Carbon impacts need to be baked into flexibility markets

Flexibility markets should factor in carbon impacts, rather than just prioritising delivery at the lowest cost, an industry expert has urged.

Jeff Hardy, a senior research fellow at the Grantham Institute for Climate Change and the Environment at Imperial College London, also called for greater integration between markets at the local and national level to enable providers to “stack up” deals.

Hardy was responding to Ofgem’s proposals in January to fully separate the Electricity System Operator from National Grid and create an Independent System Operator (ISO) to help lead the way to net zero emissions. He made the comments for a new Utility Week report examining the potential roles and responsibilities of the ISO.

“Markets are trying to optimise delivering at lowest price, but clearly, at the moment, we need markets that also have a carbon element,” said Hardy. “BEIS has done some work that shows that most flexibility markets from national down to local, are quite carbon intensive.

“Sometimes up to 99 per cent of the technology is carbon intensive, like diesel generators, so that’s a problem.”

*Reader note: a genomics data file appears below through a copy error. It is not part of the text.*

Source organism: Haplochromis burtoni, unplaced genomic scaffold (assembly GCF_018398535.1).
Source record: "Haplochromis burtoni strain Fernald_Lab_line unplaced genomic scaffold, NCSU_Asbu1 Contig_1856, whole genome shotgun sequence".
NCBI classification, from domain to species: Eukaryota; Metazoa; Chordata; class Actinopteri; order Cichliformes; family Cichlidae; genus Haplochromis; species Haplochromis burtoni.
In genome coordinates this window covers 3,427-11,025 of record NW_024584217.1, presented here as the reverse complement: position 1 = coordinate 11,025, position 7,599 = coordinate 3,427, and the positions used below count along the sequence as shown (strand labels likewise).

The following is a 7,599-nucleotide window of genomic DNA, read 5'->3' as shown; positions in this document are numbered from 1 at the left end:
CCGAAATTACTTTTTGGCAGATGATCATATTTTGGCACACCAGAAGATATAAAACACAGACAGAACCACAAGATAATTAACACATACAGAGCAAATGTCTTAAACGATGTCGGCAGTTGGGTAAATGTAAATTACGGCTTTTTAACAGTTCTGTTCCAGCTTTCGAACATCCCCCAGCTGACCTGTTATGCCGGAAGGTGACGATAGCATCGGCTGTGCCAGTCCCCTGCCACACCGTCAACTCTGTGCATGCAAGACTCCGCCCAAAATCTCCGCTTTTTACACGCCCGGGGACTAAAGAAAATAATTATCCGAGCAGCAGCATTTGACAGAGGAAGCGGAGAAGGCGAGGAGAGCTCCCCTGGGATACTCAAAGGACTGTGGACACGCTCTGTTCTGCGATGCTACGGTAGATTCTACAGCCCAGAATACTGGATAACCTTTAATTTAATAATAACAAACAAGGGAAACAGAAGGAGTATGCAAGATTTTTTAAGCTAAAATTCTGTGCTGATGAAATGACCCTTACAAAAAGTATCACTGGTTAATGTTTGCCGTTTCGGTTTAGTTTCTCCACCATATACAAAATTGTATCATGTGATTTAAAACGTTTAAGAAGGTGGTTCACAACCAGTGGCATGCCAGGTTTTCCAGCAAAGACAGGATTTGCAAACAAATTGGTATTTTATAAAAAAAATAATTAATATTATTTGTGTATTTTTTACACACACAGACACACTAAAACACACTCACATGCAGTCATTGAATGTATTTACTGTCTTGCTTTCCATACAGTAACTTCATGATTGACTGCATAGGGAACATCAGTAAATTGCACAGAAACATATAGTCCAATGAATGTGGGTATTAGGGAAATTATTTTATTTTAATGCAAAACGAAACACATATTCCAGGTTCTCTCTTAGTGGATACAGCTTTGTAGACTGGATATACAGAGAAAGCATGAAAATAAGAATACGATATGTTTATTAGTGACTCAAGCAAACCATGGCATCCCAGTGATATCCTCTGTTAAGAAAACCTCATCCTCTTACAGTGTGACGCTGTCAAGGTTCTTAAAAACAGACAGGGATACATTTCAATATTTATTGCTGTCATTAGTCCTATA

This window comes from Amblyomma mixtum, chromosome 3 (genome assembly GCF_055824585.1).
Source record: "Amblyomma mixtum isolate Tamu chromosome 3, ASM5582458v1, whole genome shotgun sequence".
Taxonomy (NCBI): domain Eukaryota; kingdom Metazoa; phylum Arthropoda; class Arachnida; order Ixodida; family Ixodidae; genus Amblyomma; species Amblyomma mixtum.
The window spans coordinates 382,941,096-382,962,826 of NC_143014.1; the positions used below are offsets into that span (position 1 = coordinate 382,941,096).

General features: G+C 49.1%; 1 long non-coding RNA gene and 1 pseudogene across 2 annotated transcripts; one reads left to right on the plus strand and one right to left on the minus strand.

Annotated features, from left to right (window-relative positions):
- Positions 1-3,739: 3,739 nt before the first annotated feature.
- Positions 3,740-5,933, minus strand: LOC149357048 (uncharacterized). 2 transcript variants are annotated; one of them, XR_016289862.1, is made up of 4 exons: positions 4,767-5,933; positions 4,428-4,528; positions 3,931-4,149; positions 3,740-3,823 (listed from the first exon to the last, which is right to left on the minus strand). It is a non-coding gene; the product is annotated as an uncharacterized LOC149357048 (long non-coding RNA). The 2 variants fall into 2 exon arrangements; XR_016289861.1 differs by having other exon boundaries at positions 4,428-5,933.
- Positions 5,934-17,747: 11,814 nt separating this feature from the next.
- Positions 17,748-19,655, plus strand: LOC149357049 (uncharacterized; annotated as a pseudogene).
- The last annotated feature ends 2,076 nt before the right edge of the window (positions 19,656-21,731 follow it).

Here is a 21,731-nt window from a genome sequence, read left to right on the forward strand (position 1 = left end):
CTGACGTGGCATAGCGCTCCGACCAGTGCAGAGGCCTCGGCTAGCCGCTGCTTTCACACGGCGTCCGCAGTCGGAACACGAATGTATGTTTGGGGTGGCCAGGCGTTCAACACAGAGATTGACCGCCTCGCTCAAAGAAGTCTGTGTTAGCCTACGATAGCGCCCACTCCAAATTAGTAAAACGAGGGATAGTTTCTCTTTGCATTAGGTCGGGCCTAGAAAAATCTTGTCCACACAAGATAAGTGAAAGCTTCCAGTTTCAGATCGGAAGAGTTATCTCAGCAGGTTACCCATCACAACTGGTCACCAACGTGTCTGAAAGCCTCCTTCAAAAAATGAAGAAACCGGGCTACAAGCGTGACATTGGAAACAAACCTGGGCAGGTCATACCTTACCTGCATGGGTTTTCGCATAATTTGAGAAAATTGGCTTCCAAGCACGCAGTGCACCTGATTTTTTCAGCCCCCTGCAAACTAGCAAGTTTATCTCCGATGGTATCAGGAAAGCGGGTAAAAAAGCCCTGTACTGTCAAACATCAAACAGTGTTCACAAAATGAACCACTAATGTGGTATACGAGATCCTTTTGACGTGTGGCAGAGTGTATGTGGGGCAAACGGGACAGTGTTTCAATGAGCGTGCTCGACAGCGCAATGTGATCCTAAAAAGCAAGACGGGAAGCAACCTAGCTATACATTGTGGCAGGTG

Hardy said “baking in” carbon intensity to market and regulatory structures will be a key task in coming years: “There is a big job for the ISO, probably together with the DSOs [distribution system operators] and with Ofgem, and across all of the markets – from wholesale capacity, balancing and ancillary service markets at the national level, and the markets that might be created locally, like flexibility markets, like local energy markets, like peer-to-peer trading.

He said other objectives may also need to be considered too: “Ofgem talks about a lot about decarbonisation at lowest cost, but is that the only objective? It might be about levelling up, or pandemic recovery or lots of other things. Markets are great at optimising, so what are you optimising against? What parameters are you putting in?”

Hardy also called for greater integration of flexibility at the national and local levels as well as peer-to-peer energy trading, saying the current lack of alignment makes it harder for providers to “stack up” deals and exploit the full value of their assets.

“Sorting out the relationship between regional distribution and system operation and national system operation will be critical,” he explained. “We could get ourselves in a terrible mess, if we have one set of rules on certain markets locally, one set for other markets nationally, and zero transparency between the actions taken locally and nationally.”

He said the ISO could help resolve the issue by ensuring consistency between technical standards, contracts terms, pricing and duration.

Click here to access Utility Week’s report ‘Imagining the system operator of the future’ produced in partnership with Mott Macdonald.